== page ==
SEPA requires the removal of legal, commercial and technical barriers across markets in the euro area, aimed at making cross-border payments cheap and easy. The legal barriers are addressed in the Payment Services Directive (PSD). In order to develop a common infrastructure and standards within the eurozone, the European Payments Council (EPC) was set up by European banks and credit associations in June 2002.
New rulebooks: The European Payments Council (EPC) has developed so-called 'Scheme Rulebooks', a set of rules and standards for the new SEPA Credit Transfer, SEPA Direct Debit and SEPA Cards Framework.
SEPA Credit Transfer (SCT): This scheme aims to allow providers to offer payment services of a core and basic credit transfer throughout the Euro Payments Area. SCT provides for a maximum execution time of three days from any point in SEPA, even though most payments are expected to arrive even more quickly than they commonly do so today.
SEPA Direct Debit (SDD): The SDD similarly allows for core and basic payment services across SEPA, whereby one-off and repetitive payments are collected on behalf of creditors from debtors.
SEPA Cards Framework (SCF): The SCF is to provide a policy framework for banks, card schemes and other actors to move towards the creation of SEPA for cards. SEPA card standards will be defined by the end of 2008 at the latest. Experts expect an overhaul of national debit card schemes using Visa or MasterCard for cross-border interoperability.
For both SCT and SDD, there is a "replacement strategy", meaning that the old schemes will eventually be phased out. However, for the card business, due to its highly complex nature there will instead be an "adaptation" programme for existing schemes and operators to adopt a new set of business and technical standards and processes.
As a result of the late transposition of the Payment Services Directive, SEPA direct debits will only be available after 1 November 2009. However, SEPA credit transfers and card framework payments will be available from January 2008.
The Commission anticipates that the establishment of the euro payments system will lead to potential savings of €50-100 billion. However, banks are faced with the need to make major investments in order to comply with the SEPA requirements. Payment processing organisations will also have to gear up their systems to meet the new cross-border payment standards.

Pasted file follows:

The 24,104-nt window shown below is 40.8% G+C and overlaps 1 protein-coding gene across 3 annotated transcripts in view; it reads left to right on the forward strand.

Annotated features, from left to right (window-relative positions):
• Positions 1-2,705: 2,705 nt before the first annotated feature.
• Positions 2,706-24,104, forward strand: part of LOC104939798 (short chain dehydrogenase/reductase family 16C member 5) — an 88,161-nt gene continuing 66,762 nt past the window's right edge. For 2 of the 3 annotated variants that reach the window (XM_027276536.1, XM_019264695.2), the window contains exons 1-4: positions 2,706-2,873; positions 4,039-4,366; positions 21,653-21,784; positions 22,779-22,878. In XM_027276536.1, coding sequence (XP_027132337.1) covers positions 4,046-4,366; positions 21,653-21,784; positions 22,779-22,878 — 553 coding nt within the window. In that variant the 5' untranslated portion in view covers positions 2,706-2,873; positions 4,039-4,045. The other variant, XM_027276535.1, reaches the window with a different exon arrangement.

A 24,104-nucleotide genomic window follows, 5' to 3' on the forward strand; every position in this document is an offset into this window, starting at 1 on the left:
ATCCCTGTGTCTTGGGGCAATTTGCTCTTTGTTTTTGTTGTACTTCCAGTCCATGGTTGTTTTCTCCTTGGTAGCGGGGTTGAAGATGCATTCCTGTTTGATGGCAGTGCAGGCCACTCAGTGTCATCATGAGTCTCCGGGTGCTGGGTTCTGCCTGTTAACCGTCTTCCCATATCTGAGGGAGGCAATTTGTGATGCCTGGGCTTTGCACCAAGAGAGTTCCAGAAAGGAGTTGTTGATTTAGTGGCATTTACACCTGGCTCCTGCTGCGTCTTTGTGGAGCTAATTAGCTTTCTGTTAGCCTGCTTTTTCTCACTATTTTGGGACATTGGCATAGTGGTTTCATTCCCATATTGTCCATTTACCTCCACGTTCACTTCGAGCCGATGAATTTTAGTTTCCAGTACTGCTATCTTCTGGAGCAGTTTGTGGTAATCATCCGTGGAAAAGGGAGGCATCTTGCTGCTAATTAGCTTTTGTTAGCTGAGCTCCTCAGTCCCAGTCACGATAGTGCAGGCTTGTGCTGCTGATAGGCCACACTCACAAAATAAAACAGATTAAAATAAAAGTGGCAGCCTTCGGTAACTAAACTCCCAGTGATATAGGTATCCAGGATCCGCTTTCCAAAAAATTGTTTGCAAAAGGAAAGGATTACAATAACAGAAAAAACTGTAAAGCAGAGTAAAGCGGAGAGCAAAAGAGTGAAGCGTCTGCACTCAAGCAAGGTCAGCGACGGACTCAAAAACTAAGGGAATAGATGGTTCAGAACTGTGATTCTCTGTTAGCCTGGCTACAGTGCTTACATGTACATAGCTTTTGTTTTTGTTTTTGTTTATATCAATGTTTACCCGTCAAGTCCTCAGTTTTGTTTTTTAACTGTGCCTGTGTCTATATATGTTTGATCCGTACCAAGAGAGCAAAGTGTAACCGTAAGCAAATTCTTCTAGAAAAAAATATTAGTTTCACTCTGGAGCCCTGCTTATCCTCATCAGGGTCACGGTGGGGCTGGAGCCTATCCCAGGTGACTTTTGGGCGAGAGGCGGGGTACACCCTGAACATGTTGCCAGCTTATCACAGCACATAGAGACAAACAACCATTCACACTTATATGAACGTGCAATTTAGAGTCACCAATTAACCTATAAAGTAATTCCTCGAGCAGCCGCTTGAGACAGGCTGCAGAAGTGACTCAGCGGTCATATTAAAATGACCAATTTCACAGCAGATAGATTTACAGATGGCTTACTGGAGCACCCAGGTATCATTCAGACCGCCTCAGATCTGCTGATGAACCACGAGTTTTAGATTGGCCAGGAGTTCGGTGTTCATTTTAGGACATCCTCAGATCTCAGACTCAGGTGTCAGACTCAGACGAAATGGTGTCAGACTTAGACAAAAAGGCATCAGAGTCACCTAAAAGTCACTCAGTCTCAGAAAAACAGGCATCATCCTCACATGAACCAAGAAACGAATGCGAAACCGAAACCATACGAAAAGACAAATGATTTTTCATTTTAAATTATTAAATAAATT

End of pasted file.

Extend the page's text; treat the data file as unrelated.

Moreover, banks and processors will not be able to raise extra charges for cross-border transactions as prices are brought in line with national transaction costs. This means that these organisations will see a substantial drop in their revenues in addition to the new investments.
Competition and consolidation
For credit transfer, direct debits and card payments, a clear separation of the scheme (the rules agreed between providers of payment services) and the infrastructure (delivery systems and processing platforms) is foreseen in order to enable increased competition among industry processors.
With regard to competition issues in the payment network industry, the Commission has underlined its view that the industry needs to comply with common standards and make the infrastructure readily available, and that pricing needs to be transparent as well as cost-based. However, the opening up of the market to competition is expected to bring about the consolidation of infrastructures, which can profit from economies of scale.
Migration to the new system
The European banking industry intends to offer SEPA and national payment instruments alongside one another from 2008. Full migration to the new system is to be achieved by 2010. It is expected that by then, a "critical mass" of all European payments will be made using the new SEPA methods. However, the banking industry argues that the 2010 target will be difficult to meet unless the public sector, which makes up a large part of overall use of payment services, does not take on the new SEPA methods.
According to the European Central Bank's (ECB) 5th SEPA progress report, the conversion of national payment transactions into SEPA formats may be "problematical".
The new SEPA system largely leaves out the role and implications of cash use. Cash continues to play a key role. According to Professor Paul De Grauwe of Leuven University, the cost of cash is a multiple of the cost of cards. It is, however, not transparent and consumers are unaware of the high cost of cash.